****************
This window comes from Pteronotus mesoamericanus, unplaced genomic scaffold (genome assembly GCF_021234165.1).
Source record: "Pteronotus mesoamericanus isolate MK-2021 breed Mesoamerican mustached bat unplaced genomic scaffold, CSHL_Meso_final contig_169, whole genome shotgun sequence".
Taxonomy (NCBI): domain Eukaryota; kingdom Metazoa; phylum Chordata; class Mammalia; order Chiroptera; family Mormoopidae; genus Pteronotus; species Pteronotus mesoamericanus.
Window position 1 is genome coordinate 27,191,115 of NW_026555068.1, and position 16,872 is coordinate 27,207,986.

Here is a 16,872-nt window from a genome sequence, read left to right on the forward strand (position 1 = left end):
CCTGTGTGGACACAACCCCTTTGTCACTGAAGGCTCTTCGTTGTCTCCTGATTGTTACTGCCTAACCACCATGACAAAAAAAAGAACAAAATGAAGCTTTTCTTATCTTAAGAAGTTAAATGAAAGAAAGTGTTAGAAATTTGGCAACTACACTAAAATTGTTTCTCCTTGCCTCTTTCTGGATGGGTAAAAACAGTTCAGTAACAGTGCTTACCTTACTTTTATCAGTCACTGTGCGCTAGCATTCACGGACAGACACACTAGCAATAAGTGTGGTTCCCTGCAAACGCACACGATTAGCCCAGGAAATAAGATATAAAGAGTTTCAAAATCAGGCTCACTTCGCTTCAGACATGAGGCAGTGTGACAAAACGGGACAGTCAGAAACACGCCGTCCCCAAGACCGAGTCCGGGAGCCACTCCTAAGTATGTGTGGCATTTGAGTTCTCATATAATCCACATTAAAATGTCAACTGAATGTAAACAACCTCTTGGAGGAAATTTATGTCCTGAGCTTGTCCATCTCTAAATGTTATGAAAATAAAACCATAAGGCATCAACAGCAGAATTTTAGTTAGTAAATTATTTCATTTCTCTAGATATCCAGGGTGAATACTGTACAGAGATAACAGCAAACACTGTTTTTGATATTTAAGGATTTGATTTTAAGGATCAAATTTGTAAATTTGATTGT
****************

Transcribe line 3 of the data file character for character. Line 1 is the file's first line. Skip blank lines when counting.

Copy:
Taxonomy (NCBI): domain Eukaryota; kingdom Metazoa; phylum Chordata; class Mammalia; order Chiroptera; family Mormoopidae; genus Pteronotus; species Pteronotus mesoamericanus.